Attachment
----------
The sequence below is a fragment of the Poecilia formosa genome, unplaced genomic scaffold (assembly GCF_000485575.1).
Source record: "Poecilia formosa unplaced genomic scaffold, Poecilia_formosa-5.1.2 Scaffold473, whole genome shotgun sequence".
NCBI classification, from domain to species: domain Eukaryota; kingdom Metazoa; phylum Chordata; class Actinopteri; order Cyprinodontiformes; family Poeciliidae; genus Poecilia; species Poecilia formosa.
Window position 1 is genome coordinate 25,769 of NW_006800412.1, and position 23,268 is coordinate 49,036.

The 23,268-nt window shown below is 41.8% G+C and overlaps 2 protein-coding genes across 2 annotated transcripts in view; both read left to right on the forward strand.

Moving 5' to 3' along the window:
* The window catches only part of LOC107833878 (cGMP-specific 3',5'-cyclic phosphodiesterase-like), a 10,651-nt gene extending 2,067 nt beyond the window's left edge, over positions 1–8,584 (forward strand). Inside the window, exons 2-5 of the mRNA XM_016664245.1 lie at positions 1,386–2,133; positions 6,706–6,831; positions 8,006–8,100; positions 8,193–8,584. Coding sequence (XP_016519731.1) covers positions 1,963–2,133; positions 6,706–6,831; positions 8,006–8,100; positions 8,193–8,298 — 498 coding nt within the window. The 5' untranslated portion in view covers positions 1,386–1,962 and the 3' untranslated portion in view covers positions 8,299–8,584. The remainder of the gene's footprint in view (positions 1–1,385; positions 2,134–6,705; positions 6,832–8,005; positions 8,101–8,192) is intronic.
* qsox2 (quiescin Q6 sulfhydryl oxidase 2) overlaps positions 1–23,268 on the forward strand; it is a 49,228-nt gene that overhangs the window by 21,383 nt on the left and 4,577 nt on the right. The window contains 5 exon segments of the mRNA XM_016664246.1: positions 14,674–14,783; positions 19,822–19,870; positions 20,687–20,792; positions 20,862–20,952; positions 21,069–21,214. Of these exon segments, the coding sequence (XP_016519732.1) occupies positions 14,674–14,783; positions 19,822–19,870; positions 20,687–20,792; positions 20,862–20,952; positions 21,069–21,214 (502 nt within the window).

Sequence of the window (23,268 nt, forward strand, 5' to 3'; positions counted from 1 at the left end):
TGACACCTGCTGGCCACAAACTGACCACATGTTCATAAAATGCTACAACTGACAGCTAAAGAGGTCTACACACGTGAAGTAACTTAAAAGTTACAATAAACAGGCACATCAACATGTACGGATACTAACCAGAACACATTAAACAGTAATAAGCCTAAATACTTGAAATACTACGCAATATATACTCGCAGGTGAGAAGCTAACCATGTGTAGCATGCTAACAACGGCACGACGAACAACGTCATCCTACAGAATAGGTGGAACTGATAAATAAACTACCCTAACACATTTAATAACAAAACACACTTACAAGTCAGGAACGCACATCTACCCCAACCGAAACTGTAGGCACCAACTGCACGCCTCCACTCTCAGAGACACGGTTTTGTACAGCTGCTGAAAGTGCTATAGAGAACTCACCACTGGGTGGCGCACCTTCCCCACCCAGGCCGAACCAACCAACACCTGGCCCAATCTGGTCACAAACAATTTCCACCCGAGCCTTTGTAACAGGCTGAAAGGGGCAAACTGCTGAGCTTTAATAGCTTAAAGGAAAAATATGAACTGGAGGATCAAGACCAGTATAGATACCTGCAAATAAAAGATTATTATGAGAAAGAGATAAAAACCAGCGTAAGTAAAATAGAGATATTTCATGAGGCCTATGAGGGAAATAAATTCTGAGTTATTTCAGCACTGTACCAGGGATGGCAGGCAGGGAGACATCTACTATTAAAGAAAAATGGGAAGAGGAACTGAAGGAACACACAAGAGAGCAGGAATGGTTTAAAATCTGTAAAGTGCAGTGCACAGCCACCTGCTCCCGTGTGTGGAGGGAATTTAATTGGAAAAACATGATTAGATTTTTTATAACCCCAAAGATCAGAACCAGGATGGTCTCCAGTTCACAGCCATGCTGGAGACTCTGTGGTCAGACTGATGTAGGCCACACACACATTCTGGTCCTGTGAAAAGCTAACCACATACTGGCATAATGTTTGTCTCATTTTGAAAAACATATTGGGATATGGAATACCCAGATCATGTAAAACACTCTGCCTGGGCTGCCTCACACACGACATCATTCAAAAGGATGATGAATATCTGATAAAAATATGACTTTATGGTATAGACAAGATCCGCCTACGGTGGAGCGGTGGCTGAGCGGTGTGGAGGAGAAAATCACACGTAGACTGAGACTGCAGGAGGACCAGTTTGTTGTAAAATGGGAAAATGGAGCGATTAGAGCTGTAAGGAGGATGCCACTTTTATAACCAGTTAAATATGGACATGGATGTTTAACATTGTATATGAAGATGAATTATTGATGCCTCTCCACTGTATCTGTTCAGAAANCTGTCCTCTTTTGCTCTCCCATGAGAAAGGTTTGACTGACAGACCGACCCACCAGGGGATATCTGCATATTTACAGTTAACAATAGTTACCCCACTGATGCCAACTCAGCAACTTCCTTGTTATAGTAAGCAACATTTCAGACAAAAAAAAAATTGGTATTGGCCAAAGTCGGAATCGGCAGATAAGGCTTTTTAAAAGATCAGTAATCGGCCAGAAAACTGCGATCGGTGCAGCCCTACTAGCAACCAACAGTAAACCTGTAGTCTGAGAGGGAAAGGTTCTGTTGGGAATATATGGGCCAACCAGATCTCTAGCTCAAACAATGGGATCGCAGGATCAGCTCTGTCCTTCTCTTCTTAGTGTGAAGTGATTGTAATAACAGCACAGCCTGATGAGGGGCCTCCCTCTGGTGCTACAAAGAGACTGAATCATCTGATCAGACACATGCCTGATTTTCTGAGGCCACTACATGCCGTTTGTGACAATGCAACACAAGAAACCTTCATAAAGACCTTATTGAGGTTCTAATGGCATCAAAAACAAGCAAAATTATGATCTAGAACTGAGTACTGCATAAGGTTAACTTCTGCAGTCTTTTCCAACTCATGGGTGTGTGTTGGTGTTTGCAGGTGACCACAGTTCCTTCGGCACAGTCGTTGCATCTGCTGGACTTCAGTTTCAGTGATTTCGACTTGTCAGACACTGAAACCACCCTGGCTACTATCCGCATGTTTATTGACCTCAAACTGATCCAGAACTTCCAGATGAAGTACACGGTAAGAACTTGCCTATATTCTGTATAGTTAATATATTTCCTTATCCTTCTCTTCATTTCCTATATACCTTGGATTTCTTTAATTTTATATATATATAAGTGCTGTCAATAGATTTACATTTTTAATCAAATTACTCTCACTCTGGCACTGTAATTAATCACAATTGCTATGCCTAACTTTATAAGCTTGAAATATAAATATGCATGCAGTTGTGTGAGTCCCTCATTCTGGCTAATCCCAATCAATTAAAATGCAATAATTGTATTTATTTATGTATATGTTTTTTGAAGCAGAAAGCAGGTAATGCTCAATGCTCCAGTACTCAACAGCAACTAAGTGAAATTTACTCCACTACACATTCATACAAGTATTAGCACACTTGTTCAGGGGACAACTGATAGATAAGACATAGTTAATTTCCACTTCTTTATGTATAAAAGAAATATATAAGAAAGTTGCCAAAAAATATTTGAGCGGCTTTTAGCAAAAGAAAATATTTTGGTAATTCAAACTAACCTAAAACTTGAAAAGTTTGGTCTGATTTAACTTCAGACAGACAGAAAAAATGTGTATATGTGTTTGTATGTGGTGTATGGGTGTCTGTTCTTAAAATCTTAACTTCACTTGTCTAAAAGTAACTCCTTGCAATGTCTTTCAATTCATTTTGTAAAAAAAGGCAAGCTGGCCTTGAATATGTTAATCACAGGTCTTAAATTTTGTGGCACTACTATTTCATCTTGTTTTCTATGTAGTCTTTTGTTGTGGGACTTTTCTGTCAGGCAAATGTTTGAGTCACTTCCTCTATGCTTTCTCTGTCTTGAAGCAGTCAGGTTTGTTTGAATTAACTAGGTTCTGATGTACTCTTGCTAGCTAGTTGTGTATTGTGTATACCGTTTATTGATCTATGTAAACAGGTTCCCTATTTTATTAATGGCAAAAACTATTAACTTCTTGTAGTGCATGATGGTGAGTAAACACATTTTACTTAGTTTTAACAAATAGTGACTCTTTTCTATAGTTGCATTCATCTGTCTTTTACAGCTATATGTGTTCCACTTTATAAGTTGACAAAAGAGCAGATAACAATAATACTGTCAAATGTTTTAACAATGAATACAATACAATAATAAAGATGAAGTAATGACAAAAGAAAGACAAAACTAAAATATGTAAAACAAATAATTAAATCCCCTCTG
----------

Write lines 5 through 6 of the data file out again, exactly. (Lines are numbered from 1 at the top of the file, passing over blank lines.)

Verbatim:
The 23,268-nt window shown below is 41.8% G+C and overlaps 2 protein-coding genes across 2 annotated transcripts in view; both read left to right on the forward strand.

Moving 5' to 3' along the window: